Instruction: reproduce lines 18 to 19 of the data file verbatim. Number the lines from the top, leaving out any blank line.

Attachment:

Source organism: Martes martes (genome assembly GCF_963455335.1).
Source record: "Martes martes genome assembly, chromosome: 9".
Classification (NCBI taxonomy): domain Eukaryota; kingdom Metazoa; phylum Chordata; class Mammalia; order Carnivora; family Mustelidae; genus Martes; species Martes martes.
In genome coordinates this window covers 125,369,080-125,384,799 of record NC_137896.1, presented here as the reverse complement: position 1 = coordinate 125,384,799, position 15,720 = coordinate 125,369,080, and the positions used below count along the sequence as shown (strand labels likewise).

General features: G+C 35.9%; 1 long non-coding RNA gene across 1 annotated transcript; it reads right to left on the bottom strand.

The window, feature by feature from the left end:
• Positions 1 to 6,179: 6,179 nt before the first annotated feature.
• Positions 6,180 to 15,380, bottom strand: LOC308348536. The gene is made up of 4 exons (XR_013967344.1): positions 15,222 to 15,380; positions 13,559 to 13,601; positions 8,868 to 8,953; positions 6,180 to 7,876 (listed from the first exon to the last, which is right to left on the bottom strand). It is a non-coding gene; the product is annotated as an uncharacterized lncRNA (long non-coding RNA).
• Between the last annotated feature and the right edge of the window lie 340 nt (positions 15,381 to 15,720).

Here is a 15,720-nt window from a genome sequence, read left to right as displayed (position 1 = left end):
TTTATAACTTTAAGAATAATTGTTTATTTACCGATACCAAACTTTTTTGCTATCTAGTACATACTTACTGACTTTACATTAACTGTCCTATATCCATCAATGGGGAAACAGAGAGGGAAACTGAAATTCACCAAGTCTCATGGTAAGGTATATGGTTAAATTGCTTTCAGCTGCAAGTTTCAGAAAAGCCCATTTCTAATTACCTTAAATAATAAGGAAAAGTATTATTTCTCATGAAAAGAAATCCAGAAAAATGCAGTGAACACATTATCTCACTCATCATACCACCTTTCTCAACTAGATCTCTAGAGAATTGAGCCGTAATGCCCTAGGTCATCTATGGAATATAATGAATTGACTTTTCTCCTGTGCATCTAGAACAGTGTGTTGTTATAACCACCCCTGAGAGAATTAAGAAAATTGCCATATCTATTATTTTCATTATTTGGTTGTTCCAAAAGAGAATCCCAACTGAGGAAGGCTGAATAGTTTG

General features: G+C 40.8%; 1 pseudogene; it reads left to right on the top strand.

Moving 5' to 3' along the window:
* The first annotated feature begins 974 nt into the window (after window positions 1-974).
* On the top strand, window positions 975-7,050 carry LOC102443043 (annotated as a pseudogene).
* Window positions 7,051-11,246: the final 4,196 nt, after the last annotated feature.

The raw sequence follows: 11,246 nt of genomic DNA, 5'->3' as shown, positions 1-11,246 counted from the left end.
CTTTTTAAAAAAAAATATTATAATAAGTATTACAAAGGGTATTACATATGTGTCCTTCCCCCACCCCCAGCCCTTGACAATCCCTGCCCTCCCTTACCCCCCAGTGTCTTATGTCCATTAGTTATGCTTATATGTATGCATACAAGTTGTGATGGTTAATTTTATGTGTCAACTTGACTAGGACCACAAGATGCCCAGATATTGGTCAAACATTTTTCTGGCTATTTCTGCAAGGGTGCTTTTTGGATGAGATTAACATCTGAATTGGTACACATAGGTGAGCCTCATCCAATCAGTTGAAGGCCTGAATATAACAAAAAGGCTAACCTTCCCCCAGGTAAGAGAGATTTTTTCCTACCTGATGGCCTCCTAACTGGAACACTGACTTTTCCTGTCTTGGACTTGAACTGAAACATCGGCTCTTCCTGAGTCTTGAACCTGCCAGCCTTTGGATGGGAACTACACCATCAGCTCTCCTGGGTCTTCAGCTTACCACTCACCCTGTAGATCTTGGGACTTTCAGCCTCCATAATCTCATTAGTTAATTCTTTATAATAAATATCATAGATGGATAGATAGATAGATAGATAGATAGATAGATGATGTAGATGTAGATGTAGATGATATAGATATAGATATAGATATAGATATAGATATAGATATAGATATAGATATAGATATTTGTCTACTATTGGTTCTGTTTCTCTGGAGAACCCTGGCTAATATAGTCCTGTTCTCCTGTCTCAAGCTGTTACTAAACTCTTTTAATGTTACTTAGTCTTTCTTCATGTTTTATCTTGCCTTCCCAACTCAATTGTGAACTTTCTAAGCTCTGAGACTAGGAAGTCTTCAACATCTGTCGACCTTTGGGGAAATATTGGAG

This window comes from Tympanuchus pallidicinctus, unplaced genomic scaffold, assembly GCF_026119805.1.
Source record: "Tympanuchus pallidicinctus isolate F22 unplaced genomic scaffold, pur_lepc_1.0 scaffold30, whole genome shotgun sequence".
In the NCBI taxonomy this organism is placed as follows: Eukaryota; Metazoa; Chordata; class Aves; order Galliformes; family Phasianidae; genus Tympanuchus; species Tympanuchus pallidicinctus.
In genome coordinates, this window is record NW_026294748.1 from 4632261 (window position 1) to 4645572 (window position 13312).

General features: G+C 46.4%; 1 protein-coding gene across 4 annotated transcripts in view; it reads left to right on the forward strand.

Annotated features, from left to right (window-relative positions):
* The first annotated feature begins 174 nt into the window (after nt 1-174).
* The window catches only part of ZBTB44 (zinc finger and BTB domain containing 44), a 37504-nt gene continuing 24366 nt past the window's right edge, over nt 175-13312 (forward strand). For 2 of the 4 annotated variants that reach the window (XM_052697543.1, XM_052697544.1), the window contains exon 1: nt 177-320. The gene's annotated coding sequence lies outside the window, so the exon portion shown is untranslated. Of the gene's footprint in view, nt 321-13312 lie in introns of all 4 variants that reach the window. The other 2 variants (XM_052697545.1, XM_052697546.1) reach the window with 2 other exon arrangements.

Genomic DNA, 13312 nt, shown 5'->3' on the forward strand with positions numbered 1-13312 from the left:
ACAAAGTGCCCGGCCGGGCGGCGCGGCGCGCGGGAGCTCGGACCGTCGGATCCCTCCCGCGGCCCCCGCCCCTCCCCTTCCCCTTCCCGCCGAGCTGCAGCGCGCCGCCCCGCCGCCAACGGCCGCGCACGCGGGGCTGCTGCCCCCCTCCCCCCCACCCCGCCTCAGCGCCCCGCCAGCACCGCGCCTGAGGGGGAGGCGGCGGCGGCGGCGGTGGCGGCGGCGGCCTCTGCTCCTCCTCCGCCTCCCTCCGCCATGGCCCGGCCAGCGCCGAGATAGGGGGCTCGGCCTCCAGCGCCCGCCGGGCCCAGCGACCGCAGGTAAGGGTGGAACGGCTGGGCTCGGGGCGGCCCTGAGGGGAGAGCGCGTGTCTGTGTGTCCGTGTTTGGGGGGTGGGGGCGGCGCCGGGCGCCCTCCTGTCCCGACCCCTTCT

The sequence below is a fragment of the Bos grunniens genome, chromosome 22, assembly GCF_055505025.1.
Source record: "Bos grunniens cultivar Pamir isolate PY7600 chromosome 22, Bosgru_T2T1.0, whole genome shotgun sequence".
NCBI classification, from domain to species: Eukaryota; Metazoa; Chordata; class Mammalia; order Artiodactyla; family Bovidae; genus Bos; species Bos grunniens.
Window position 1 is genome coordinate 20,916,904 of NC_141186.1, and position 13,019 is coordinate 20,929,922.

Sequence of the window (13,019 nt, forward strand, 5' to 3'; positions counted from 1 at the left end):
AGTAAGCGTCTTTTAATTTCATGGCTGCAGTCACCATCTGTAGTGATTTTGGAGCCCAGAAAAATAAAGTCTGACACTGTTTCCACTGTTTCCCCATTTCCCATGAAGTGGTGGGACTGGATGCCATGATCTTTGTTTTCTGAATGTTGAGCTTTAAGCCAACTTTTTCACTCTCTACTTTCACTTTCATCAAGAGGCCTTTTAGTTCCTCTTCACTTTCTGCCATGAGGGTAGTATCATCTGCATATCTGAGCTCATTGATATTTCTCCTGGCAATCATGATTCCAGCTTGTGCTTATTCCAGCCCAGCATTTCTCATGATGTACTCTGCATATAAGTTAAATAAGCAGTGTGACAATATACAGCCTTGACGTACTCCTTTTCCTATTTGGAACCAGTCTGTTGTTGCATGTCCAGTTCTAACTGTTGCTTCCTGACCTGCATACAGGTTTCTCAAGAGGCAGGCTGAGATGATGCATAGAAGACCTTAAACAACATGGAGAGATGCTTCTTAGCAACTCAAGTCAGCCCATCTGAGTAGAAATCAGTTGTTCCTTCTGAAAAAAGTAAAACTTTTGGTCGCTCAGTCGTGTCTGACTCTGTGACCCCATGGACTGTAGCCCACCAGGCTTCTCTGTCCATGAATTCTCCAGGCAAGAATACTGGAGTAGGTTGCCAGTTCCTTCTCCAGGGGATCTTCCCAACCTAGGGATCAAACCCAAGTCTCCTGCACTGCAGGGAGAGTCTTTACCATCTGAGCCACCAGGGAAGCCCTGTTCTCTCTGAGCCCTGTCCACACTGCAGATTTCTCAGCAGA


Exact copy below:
CTTTTTAAAAAAAAATATTATAATAAGTATTACAAAGGGTATTACATATGTGTCCTTCCCCCACCCCCAGCCCTTGACAATCCCTGCCCTCCCTTACCCCCCAGTGTCTTATGTCCATTAGTTATGCTTATATGTATGCATACAAGTTGTGATGGTTAATTTTATGTGTCAACTTGACTAGGACCACAAGATGCCCAGATATTGGTCAAACATTTTTCTGGCTATTTCTGCAAGGGTGCTTTTTGGATGAGATTAACATCTGAATTGGTACACATAGGTGAGCCTCATCCAATCAGTTGAAGGCCTGAATATAACAAAAAGGCTAACCTTCCCCCAGGTAAGAGAGATTTTTTCCTACCTGATGGCCTCCTAACTGGAACACTGACTTTTCCTGTCTTGGACTTGAACTGAAACATCGGCTCTTCCTGAGTCTTGAACCTGCCAGCCTTTGGATGGGAACTACACCATCAGCTCTCCTGGGTCTTCAGCTTACCACTCACCCTGTAGATCTTGGGACTTTCAGCCTCCATAATCTCATTAGTTAATTCTTTATAATAAATATCATAGATGGATAGATAGATAGATAGATAGATAGATAGATGATGTAGATGTAGATGTAGATGATATAGATATAGATATAGATATAGATATAGATATAGATATAGATATAGATATAGATATTTGTCTACTATTGGTTCTGTTTCTCTGGAGAACCCTGGCTAATATAGTCCTGTTCTCCTGTCTCAAGCTGTTACTAAACTCTTTTAATGTTACTTAGTCTTTCTTCATGTTTTATCTTGCCTTCCCAACTCAATTGTGAACTTTCTAAGCTCTGAGACTAGGAAGTCTTCAACATCTGTCGACCTTTGGGGAAATATTGGAG

This window comes from Tympanuchus pallidicinctus, unplaced genomic scaffold, assembly GCF_026119805.1.